Skip to main content
Open Access Publications from the University of California

Templated encapsulation of platinum-based catalysts promotes high-temperature stability to 1,100 °C


Stable catalysts are essential to address energy and environmental challenges, especially for applications in harsh environments (for example, high temperature, oxidizing atmosphere and steam). In such conditions, supported metal catalysts deactivate due to sintering-a process where initially small nanoparticles grow into larger ones with reduced active surface area-but strategies to stabilize them can lead to decreased performance. Here we report stable catalysts prepared through the encapsulation of platinum nanoparticles inside an alumina framework, which was formed by depositing an alumina precursor within a separately prepared porous organic framework impregnated with platinum nanoparticles. These catalysts do not sinter at 800 °C in the presence of oxygen and steam, conditions in which conventional catalysts sinter to a large extent, while showing similar reaction rates. Extending this approach to Pd-Pt bimetallic catalysts led to the small particle size being maintained at temperatures as high as 1,100 °C in air and 10% steam. This strategy can be broadly applied to other metal and metal oxides for applications where sintering is a major cause of material deactivation.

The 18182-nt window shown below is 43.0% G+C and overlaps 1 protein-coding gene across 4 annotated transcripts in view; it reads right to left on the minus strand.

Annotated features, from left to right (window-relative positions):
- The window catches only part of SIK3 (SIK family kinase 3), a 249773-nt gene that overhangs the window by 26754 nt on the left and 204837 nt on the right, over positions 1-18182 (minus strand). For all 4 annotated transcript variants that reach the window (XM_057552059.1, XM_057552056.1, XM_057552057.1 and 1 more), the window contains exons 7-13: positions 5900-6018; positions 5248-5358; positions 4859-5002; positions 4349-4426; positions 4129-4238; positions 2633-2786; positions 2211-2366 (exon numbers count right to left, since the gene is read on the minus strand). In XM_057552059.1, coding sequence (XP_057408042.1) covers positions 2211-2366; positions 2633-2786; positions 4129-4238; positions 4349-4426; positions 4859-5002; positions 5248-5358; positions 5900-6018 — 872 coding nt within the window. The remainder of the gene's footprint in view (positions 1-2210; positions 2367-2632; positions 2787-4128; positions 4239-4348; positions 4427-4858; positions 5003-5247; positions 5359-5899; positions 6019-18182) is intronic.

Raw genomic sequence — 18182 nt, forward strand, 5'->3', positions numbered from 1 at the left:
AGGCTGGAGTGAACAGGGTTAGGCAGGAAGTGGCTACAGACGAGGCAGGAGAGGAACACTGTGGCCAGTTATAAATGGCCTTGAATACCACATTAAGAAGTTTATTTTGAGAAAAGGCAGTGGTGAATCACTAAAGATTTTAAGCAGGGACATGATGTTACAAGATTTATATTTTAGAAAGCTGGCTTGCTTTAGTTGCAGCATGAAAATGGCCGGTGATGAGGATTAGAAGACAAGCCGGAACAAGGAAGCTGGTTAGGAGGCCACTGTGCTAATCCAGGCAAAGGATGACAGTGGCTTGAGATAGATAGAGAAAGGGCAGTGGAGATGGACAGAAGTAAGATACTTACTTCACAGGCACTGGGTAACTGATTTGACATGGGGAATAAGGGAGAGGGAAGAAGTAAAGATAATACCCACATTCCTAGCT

Main Content
For improved accessibility of PDF content, download the file to your device.
Current View